After an initial nod to French farmhouses in the dark, rough hewn wood in front of the bar, a sophisticated urbanity decimates any lingering 'country' notes at Mas. Odd, considering this West Village restaurant describes itself as Country French. Instead, minimalist design rules the day: slate grey walls lined with a single slim, horizontal mirror; white leather banquets and white ceiling; a big glass cube wine cellar in the center of the room; gorgeous dark wood floors. Though exceptionally well lit, Mas didn't fare as well on the food and wine fronts.
We drank by the glass, my companion starting with reds. First he ordered a Corsican Patrimonio from Antoine Arena which had a very big, overripe and gamey nose but no body. It smelled curiously Spanish, which meant that it was leagues more interesting than the Faugeres he tried next: this rather rang with tinny emptiness. He was going to give the Bandol, Dom. Tempier ($17/glass?) a run, but after the waitress poured him a taste, he sipped my 2002 Txacoli and joined me. The Txacoli may be old hat by now, but I love its dependable structure and light. I'd tried a 2001 Alsatian Riesling d'Epfig first, but it seemed to me a lonesome wine that shirked towards something & fell short.
Soon, Prince Edward Island mussel amuses arrived in paprika sauce with sunflower cress. They looked sexy, but tasted and felt a bit too much like slimy bilge. Not a happy amuse. The Big Eye Tuna appetizer was my favorite dish of the evening, in a beurre noisette with fried shallots and minced chives. A gorgeous fish that played really well in its vinegar it especially stood out against the other appetizer we shared: Portuguese sardines on a parmesean toast with carmelized onions and a pine nut dressing. Sounds good, but had none of the crunch, flavor or resilience of the sardines one finds in say Portugal. Mushy fishies threw no spark, so a bite sufficed.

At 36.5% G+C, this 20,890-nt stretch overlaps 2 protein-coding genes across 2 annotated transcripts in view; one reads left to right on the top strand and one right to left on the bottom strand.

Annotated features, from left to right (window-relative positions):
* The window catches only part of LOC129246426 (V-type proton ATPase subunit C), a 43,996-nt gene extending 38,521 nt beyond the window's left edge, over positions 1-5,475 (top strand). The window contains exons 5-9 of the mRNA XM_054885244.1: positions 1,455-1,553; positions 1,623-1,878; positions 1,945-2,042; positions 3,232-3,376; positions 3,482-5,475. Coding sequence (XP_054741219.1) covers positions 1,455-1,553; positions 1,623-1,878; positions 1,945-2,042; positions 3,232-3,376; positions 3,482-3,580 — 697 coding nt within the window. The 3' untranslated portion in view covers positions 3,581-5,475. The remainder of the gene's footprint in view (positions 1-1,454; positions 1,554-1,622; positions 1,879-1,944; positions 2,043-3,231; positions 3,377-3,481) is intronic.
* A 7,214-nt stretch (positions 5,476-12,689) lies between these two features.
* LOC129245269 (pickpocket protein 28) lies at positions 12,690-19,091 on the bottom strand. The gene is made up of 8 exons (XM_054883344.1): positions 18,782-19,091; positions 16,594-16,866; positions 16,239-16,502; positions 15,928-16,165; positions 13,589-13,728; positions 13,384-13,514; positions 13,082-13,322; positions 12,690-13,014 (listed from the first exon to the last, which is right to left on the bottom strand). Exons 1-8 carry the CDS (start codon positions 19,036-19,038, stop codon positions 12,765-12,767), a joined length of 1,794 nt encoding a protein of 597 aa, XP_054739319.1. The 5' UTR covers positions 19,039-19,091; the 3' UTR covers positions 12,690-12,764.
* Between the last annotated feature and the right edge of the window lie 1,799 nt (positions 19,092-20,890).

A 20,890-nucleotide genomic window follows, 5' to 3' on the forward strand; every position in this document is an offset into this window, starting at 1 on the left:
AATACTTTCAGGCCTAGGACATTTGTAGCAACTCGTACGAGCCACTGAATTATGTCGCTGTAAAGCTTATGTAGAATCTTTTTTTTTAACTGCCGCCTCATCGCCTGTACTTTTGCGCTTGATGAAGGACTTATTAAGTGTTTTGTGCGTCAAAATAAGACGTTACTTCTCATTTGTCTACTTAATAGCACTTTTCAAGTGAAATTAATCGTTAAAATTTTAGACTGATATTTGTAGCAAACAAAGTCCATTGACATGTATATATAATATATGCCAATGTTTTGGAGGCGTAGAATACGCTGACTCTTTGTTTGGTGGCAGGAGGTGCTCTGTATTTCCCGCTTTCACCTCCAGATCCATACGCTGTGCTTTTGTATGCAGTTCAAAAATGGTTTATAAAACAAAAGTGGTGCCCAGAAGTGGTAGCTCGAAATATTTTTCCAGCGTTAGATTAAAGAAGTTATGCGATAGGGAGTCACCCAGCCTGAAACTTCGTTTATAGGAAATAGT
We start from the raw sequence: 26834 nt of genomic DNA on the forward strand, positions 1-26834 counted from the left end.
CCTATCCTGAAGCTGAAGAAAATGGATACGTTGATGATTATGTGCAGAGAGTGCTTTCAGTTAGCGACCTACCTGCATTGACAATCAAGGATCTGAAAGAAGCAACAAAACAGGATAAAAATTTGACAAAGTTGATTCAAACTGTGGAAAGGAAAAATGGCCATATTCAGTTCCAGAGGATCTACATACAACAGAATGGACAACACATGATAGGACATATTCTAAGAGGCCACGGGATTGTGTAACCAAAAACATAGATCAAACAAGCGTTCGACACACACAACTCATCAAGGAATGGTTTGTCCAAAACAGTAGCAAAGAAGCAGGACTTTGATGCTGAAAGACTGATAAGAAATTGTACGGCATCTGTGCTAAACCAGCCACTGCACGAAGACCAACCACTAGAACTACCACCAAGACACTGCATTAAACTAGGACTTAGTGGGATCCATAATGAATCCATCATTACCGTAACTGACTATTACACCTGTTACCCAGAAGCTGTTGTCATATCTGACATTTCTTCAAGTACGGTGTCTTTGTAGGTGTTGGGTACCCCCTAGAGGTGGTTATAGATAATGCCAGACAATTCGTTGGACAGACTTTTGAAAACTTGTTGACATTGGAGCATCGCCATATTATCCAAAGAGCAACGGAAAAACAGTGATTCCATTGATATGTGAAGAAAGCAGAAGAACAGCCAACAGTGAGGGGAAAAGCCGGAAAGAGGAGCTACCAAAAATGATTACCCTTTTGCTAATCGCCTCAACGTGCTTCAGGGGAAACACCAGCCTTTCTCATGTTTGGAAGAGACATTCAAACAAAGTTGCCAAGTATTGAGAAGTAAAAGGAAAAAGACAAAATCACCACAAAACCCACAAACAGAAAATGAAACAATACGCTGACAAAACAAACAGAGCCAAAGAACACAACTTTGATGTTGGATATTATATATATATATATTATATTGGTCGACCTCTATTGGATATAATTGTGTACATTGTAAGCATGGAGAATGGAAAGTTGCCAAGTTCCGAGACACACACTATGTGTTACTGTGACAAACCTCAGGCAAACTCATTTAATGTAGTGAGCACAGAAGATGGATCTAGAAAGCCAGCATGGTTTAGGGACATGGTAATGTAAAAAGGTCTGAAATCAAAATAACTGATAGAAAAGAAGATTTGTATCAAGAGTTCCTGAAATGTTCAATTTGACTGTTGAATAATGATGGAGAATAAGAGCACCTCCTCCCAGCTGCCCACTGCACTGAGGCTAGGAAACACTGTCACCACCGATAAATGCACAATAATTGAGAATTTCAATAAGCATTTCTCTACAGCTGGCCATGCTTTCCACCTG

We shared two mains: wild ramp-wrapped sliced lamb loin again looked fabulous, and its meat was surprisingly delicate and tasty. The dish's airy mashed potatoes had been plated in a comma-shaped dollop; references to text in food always please me. Yet an ineffable stodginess suffused this dish: I had the sense that Harriet Nelson whipped it up. Oddly, the plate's most delicious component - two quarters of artichoke heart (a la Barigoule) on the side - did indeed hark to Provence, making me melancholy that they were not the dish instead. Distilled, crystalized artichoke flavor perfectly textured by its cooking method gave me an intimation of what I wanted - affirmation for my fierce loyalty to French country food - but of it the slightest hint. Our other main left me with a more extreme version of the same impression. A "pigeon baked in a clay pot" comprised of two wee wings and a couple slices of breast included hunks of clay on the plate, which the waiter cautioned me not to eat. Did Mas need to prove that they had used the ancient, authentic technique about which Paula Wolfert has written so well? Could they not have kept the mud to themselves? I thought the bird perfectly vile and hardly touched it, but it came with a too too tiny slice of a stupendously delicious Bordelaise duck tart, which would have made me content on its own. Alas. When asked recently what sort of new restaurant New York needs, my first thought was a Provincial French farmhouse place. Mas is not that, Mas is less.